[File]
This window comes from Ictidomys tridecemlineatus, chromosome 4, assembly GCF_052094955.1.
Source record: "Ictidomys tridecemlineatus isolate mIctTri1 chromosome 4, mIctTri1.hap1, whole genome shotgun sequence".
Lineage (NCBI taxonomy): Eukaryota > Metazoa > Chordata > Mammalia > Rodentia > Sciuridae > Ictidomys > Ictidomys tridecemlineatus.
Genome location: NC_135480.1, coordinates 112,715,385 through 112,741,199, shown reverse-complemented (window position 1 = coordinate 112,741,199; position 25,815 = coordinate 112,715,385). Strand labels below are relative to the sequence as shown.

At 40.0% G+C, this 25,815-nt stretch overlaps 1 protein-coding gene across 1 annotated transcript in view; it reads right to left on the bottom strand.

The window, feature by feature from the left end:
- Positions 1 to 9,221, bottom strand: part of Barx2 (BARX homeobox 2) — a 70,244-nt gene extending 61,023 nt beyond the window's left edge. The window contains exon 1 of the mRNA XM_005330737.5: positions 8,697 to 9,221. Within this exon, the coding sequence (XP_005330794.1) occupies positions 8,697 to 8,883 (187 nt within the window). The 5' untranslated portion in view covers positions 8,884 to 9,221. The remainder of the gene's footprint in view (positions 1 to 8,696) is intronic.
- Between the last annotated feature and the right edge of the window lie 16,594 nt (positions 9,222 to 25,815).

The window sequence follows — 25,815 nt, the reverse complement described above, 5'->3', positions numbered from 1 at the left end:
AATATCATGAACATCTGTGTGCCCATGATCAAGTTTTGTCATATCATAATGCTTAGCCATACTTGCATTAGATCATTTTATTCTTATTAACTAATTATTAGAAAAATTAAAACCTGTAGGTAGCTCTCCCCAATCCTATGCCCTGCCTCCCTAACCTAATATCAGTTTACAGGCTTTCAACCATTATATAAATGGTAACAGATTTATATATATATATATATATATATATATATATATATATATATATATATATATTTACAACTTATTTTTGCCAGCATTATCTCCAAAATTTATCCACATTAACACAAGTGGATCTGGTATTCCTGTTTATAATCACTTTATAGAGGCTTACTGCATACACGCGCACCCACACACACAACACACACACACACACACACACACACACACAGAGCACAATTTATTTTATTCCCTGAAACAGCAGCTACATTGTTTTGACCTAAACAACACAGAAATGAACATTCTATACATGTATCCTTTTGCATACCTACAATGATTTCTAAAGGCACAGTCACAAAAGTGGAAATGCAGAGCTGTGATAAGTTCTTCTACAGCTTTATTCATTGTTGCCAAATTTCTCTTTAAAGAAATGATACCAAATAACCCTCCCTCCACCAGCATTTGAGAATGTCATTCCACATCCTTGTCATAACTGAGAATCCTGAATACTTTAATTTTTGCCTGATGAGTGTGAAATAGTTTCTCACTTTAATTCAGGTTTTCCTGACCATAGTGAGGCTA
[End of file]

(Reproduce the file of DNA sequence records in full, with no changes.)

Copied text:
This window comes from Ictidomys tridecemlineatus, chromosome 4, assembly GCF_052094955.1.
Source record: "Ictidomys tridecemlineatus isolate mIctTri1 chromosome 4, mIctTri1.hap1, whole genome shotgun sequence".
Lineage (NCBI taxonomy): Eukaryota > Metazoa > Chordata > Mammalia > Rodentia > Sciuridae > Ictidomys > Ictidomys tridecemlineatus.
Genome location: NC_135480.1, coordinates 112,715,385 through 112,741,199, shown reverse-complemented (window position 1 = coordinate 112,741,199; position 25,815 = coordinate 112,715,385). Strand labels below are relative to the sequence as shown.

At 40.0% G+C, this 25,815-nt stretch overlaps 1 protein-coding gene across 1 annotated transcript in view; it reads right to left on the bottom strand.

The window, feature by feature from the left end:
- Positions 1 to 9,221, bottom strand: part of Barx2 (BARX homeobox 2) — a 70,244-nt gene extending 61,023 nt beyond the window's left edge. The window contains exon 1 of the mRNA XM_005330737.5: positions 8,697 to 9,221. Within this exon, the coding sequence (XP_005330794.1) occupies positions 8,697 to 8,883 (187 nt within the window). The 5' untranslated portion in view covers positions 8,884 to 9,221. The remainder of the gene's footprint in view (positions 1 to 8,696) is intronic.
- Between the last annotated feature and the right edge of the window lie 16,594 nt (positions 9,222 to 25,815).

The window sequence follows — 25,815 nt, the reverse complement described above, 5'->3', positions numbered from 1 at the left end:
AATATCATGAACATCTGTGTGCCCATGATCAAGTTTTGTCATATCATAATGCTTAGCCATACTTGCATTAGATCATTTTATTCTTATTAACTAATTATTAGAAAAATTAAAACCTGTAGGTAGCTCTCCCCAATCCTATGCCCTGCCTCCCTAACCTAATATCAGTTTACAGGCTTTCAACCATTATATAAATGGTAACAGATTTATATATATATATATATATATATATATATATATATATATATATATATATATTTACAACTTATTTTTGCCAGCATTATCTCCAAAATTTATCCACATTAACACAAGTGGATCTGGTATTCCTGTTTATAATCACTTTATAGAGGCTTACTGCATACACGCGCACCCACACACACAACACACACACACACACACACACACACACACAGAGCACAATTTATTTTATTCCCTGAAACAGCAGCTACATTGTTTTGACCTAAACAACACAGAAATGAACATTCTATACATGTATCCTTTTGCATACCTACAATGATTTCTAAAGGCACAGTCACAAAAGTGGAAATGCAGAGCTGTGATAAGTTCTTCTACAGCTTTATTCATTGTTGCCAAATTTCTCTTTAAAGAAATGATACCAAATAACCCTCCCTCCACCAGCATTTGAGAATGTCATTCCACATCCTTGTCATAACTGAGAATCCTGAATACTTTAATTTTTGCCTGATGAGTGTGAAATAGTTTCTCACTTTAATTCAGGTTTTCCTGACCATAGTGAGGCTA